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Four Folk o’ Bristol City. “Mind your head! Crikey! That was near, ’nother inch, and you’d ha’ crushed him like an eggshell.” “Well, you told me to lower down.” “No, I didn’t, stupid.” “Yes, you did.” “No, I didn’t. You’re half tipsy, or half asleep, or—” “There, there, hold your tongue, Jem. I’m not hurt, and Mike thought you said lower away. That’s enough.”... more...

GOOD IN ALL. THERE IS GOOD IN ALL. Yes! we all believe it: not a man in the depth of his vanity but will yield assent. But do you not all, in practice, daily, hourly deny it? A beggar passes you in the street: dirty, ragged, importunate. "Ah! he has a bad look," and your pocket is safe. He starves—and he steals. "I thought he was bad." You educate him in the State Prison. He does not... more...

The Boy in the Garden. I always felt as if I should like to punch that boy’s head, and then directly after I used to feel as if I shouldn’t care to touch him, because he looked so dirty and ragged. It was not dirty dirt, if you know what I mean by that, but dirt that he gathered up in his work—bits of hay and straw, and dust off a shed floor; mud over his boots and on his toes, for you could see... more...

by: Pansy
SUNSHINE FACTORY. "Oh, dear! it always does rain when I want to go anywhere," cried little Jennie Moore. "It's too bad! Now I've got to stay in-doors all day, and I know I shall have a wretched day." "Perhaps so," said Uncle Jack; "but you need not have a bad day unless you choose." "How can I help it? I wanted to go to the park and hear the band, and take... more...

CHAPTER I Gipsy ArrivesOnedank, wet, clammy afternoon at the beginning of October half a dozen of the boarders at Briarcroft Hall stood at the Juniors' sitting-room window, watching the umbrellas of the day girls disappear through the side gate. It had been drizzling since dinner-time, and the prospect outside was not a remarkably exhilarating one. The yellow leaves of the oak tree dripped slow... more...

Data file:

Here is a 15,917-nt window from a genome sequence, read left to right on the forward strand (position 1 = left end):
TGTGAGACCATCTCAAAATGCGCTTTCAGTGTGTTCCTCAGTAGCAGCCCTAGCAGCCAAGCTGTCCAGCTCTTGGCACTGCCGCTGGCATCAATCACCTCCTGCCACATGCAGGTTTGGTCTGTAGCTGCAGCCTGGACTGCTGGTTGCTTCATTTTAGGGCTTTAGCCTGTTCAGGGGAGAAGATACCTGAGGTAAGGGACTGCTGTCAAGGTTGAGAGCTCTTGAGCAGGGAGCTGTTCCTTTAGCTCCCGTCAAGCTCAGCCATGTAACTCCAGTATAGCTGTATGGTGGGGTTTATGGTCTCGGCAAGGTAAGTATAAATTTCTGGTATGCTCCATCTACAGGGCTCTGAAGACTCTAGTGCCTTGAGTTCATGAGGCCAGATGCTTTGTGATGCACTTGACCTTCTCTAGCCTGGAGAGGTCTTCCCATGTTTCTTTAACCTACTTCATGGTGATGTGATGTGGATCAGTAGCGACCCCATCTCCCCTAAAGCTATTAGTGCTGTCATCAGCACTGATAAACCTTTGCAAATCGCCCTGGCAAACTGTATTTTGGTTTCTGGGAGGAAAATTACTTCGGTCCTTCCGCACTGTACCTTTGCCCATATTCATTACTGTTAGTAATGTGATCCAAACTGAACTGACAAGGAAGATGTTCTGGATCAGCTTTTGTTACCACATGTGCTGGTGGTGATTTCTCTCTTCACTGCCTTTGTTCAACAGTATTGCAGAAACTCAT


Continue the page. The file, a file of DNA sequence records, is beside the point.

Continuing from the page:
On board the “Scourge.” On the 9th of March, 1793, his Britannic Majesty’s gun-brig “Scourge” weighed, and stood out to sea from the anchorage at Spithead, under single-reefed topsails, her commander having received orders to cruise for a month in the chops of the Channel. The “Scourge” was a 16-gun brig, but having been despatched to sea in a great hurry, after receiving somewhat... more...

CHAP. I. ABOUT CROTCHETS. Don't be frightened, reader, at what you see on the title-page of this book, or at the head which I have given to my first chapter. Don't let the idea creep into your head, that I am going to give you a dull and sleepy essay on music. It is not the crotchets which you find in the singing-book, that I intend to talk about; I leave them to those who know more about... more...

CHAPTER I ON THE TRAIN "We're making time now, Tom." "Making time?" repeated Tom Rover as he gazed out of the car window at the telegraph poles flashing past. "I should say we were, Sam! Why, we must be running sixty miles an hour!" "If we are not we are making pretty close to it," came from a third boy of the party in the parlor car. "I think the engineer is... more...

KATE DOUGLAS WIGGIN. It is an advantage for an author to have known many places and different sorts of people, though the most vivid impressions are commonly those received in childhood and youth. Mrs. Wiggin, as she is known in literature, was Kate Douglas Smith; she was born in Philadelphia, and spent her young womanhood in California, but when a very young child she removed to Hollis in the State of... more...

The short wintry days were beginning to lengthen, the sun rose earlier and staid up longer. Now and then a bluebird was heard twittering a welcome to the coming spring. As for the robins, they were as pert and busy as usual. The little streams were beginning to find their way out of their icy prison slowly and with trembling, as if they feared old winter might take a step and catch them, and pinch them... more...